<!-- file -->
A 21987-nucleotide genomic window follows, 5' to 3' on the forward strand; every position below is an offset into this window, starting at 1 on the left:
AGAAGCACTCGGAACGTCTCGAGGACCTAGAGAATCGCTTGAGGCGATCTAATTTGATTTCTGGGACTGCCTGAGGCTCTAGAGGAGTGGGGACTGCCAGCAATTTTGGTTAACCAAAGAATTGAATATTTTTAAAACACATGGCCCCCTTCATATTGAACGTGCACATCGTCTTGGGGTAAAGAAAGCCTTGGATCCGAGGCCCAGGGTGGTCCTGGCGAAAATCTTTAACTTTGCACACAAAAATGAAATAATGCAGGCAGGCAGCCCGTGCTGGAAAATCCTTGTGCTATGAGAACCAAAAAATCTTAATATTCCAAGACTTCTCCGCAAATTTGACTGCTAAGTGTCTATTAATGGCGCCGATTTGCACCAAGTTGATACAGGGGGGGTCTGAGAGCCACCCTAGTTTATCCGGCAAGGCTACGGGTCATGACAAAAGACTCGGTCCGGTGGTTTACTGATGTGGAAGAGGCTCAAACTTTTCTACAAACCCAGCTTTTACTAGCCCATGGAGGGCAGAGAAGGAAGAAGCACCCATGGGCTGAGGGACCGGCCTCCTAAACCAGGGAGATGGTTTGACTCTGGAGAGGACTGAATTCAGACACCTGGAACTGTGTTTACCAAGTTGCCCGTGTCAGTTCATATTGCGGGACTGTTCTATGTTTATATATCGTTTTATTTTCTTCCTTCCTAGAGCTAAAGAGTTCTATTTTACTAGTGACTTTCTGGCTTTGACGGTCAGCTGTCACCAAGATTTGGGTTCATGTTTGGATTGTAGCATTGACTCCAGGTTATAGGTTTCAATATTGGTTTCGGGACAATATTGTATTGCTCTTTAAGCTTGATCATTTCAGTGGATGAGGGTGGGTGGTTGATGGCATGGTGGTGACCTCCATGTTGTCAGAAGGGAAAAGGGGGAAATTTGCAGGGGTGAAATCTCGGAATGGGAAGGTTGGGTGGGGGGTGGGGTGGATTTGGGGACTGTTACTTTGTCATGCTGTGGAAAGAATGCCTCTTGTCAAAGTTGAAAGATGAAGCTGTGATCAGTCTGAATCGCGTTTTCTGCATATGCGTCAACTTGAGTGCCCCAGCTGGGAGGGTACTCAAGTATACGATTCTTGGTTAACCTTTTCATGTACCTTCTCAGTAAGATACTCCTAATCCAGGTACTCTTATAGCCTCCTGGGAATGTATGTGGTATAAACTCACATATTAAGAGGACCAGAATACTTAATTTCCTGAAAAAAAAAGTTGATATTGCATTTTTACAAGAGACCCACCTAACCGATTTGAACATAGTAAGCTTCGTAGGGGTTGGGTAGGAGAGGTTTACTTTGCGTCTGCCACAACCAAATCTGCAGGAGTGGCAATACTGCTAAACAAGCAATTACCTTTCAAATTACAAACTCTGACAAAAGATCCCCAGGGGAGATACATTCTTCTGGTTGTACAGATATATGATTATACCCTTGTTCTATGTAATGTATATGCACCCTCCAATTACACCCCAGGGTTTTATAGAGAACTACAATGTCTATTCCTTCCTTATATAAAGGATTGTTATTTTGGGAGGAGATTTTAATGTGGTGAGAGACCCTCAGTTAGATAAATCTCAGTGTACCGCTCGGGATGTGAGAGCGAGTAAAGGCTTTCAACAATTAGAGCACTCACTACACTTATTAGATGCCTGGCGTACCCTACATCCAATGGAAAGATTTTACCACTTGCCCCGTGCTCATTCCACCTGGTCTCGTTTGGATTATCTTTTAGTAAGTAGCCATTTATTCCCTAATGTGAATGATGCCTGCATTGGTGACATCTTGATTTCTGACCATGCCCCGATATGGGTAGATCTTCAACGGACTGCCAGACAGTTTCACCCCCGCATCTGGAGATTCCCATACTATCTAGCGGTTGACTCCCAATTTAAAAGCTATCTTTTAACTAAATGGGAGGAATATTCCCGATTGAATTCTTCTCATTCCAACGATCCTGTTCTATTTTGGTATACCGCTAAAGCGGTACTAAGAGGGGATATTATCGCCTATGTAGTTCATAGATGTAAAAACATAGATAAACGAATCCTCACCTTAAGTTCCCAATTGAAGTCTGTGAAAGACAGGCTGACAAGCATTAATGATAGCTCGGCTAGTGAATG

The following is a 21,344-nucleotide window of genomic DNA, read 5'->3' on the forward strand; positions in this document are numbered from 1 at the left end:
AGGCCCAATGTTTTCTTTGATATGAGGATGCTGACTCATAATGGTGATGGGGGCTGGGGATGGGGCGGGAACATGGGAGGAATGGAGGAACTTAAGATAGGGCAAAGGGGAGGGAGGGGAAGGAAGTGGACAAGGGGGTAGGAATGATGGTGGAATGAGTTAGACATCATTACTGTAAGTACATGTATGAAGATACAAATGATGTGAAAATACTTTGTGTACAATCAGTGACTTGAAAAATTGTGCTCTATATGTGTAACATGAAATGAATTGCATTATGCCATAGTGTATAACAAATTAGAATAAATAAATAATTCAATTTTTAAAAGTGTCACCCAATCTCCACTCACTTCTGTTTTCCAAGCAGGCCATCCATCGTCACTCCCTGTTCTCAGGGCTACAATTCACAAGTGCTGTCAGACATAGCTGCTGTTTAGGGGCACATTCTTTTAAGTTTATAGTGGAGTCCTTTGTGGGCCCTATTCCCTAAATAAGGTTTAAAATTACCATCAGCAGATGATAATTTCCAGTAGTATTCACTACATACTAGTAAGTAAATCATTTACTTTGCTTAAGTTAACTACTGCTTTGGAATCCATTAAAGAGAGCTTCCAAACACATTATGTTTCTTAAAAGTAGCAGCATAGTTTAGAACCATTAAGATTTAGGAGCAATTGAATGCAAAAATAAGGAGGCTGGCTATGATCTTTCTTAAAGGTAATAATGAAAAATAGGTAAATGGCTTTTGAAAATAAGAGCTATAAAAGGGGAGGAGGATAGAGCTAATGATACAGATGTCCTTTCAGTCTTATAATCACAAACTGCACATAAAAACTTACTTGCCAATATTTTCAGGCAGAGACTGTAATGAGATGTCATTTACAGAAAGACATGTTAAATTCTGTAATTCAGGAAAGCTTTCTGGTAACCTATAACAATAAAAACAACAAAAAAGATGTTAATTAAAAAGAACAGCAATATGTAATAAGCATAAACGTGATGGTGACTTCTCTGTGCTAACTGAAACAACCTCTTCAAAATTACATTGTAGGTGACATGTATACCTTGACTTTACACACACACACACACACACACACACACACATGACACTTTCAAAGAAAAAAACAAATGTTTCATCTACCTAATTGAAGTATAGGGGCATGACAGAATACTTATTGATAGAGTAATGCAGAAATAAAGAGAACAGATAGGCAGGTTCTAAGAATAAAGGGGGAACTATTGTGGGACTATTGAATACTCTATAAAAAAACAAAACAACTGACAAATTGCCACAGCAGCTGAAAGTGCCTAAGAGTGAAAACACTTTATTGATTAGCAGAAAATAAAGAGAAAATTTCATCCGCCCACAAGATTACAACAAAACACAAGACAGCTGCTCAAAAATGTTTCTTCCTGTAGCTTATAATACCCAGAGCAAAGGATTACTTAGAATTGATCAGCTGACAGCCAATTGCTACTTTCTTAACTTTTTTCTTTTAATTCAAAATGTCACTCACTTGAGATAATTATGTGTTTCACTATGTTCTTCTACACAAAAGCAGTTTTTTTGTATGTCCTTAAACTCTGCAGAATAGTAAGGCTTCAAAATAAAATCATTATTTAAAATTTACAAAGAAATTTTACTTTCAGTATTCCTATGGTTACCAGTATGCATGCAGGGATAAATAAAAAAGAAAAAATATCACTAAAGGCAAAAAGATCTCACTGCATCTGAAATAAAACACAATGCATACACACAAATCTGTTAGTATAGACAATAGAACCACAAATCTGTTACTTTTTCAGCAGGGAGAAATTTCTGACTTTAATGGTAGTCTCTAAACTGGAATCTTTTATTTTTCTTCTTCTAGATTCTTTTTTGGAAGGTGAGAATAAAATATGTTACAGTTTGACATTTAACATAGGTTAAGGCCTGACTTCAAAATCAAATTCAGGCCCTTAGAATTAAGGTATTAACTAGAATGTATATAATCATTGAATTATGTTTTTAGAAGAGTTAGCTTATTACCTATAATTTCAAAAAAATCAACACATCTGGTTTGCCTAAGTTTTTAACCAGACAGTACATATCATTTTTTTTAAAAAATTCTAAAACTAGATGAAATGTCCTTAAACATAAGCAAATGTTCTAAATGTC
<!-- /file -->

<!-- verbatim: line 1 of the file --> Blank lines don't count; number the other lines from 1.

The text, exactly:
A 21987-nucleotide genomic window follows, 5' to 3' on the forward strand; every position below is an offset into this window, starting at 1 on the left: